Common Themes Of Viking Invasions

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1. Most of the Viking invasions of the ninth and tenth century were written by clerics in a religious context, and the texts often denoted raids as a penalty for the Franks’ sins, which fulfilled biblical prophecy.
2. Frankish theology will be examined in order to define how Christians were to react toward Vikings invasions in three frameworks: the Vikings as punishers of Franks’ sin, the Vikings as pagan crusaders, and the Franks as loyal defenders of the church.
3. Secondary literature maintains three common themes concerning Viking raids: the Franks disobeyed God’s instruction, prophets cautioned the consequences of rebellion, and God sent Vikings to discipline Christians.
4. Frankish clerics often compared sin, both the sin of the people and
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Vikings stole and ruined relics and other precious treasures for their monetary value, not their sacred importance.
15. Vikings aimed to apprehend prisoners and nobles primarily for ransoming purposes, which downplays the notion that ‘monks were murdered for no very clear reason’ by pagans; but examples like Louis the German beheading 140 rebels exemplified the cheapness of life, which technically depreciated the significance of murder in the Medieval period.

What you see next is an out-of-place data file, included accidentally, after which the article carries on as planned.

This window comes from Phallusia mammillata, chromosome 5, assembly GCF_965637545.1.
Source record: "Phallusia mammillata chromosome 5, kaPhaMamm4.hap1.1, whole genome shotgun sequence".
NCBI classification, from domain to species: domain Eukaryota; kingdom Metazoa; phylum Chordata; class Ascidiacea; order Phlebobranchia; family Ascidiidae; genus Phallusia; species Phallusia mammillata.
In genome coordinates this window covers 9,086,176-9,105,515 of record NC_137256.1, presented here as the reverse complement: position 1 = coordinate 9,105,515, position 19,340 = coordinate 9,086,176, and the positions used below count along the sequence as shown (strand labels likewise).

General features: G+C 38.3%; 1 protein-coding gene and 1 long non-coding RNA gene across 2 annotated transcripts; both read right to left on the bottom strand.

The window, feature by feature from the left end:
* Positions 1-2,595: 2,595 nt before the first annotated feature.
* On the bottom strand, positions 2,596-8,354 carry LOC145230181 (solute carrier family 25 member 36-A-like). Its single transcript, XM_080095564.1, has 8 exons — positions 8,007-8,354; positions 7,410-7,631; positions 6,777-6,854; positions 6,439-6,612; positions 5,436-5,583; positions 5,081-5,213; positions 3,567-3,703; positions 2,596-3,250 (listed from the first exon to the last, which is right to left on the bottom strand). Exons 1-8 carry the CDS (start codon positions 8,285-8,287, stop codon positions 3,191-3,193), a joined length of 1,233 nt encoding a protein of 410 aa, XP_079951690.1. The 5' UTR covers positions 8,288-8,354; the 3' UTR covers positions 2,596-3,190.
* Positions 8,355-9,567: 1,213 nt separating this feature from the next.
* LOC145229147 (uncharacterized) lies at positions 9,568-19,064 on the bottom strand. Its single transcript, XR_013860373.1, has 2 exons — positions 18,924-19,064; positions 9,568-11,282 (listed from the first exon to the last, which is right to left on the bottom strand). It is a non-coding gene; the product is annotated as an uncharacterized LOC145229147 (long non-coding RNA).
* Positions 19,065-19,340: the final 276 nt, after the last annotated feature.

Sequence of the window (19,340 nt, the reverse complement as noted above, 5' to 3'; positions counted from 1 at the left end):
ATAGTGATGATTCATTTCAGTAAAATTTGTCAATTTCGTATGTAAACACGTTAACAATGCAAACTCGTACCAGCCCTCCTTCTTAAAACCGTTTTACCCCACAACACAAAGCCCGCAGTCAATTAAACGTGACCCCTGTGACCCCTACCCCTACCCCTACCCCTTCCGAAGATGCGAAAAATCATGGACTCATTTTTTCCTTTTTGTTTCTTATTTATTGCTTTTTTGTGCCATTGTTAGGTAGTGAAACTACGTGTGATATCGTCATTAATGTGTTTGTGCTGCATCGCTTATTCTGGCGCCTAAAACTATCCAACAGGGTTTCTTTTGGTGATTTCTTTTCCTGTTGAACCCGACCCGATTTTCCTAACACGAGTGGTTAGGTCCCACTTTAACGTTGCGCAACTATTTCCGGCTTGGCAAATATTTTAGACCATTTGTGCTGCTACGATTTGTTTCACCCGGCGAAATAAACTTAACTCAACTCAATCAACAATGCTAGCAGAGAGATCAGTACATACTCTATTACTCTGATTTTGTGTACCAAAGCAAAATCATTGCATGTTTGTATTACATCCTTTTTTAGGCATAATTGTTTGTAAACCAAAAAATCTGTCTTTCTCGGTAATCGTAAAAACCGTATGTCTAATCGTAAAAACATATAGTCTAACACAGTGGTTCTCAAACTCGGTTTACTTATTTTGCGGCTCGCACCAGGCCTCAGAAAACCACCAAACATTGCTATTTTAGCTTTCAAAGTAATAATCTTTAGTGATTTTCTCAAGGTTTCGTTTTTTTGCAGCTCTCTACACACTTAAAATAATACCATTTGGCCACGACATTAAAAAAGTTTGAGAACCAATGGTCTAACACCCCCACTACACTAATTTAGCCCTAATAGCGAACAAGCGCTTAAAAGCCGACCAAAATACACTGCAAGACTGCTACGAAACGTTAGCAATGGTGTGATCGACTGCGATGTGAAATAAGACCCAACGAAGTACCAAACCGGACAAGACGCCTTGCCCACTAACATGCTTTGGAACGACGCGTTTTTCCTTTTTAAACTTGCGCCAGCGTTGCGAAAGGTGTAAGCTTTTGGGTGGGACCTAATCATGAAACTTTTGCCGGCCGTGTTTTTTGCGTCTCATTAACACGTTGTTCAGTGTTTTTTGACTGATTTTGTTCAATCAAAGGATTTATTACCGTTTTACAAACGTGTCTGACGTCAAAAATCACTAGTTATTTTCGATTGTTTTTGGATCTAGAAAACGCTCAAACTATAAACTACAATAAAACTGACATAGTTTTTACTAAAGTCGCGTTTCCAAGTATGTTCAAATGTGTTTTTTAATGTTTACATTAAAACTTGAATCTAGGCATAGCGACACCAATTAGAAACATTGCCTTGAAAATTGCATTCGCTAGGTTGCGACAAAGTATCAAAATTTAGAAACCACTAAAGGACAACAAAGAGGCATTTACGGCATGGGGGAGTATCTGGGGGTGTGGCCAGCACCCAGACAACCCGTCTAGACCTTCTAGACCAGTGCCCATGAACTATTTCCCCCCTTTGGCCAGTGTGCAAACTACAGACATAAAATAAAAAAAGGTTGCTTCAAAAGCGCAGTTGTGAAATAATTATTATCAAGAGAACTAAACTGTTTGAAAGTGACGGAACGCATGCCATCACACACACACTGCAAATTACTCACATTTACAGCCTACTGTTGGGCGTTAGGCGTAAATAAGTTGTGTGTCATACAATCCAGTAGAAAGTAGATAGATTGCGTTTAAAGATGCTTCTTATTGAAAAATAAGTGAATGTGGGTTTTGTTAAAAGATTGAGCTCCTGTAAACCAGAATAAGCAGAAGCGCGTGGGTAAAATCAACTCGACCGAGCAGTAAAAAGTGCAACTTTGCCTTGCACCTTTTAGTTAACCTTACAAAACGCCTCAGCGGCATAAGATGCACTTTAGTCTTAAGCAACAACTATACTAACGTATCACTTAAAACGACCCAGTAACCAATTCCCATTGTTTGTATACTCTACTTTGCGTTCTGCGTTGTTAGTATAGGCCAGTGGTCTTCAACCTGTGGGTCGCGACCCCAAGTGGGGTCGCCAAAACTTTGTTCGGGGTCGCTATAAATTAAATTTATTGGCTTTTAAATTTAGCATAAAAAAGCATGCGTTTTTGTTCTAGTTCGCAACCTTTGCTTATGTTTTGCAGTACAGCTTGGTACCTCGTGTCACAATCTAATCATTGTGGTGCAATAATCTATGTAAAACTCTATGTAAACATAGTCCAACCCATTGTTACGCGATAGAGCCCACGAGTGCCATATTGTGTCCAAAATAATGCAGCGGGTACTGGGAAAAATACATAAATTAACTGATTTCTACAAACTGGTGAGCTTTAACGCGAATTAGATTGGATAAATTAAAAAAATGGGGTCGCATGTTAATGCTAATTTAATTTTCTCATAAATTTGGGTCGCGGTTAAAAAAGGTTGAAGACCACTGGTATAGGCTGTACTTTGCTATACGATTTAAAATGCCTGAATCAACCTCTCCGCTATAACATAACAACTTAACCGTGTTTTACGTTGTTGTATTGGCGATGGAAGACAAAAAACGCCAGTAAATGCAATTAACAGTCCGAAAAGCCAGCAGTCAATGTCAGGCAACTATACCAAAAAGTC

16. Regardless of stories where pagans performed ritual sacrifices, Vikings rarely performed such horrific ceremonial murders during the invasion of Frankish territories.
17. When Franks formed alliances with Vikings, they did not necessarily renounce their faith and follow pagan practices, which indicates the Vikings did not force paganism upon whom they conquered.
18. Frankish clerical writings distinguished Vikings as pagans and dehumanized beings to justify a Christian’s moral obligation to resist conversion, thus permitting Franks to kill pagans without requiring penance.
19. Viking invasions prompted the need for the proper Christian response, which is defined in two groups: the Christian religious leaders and the Christian nobles and
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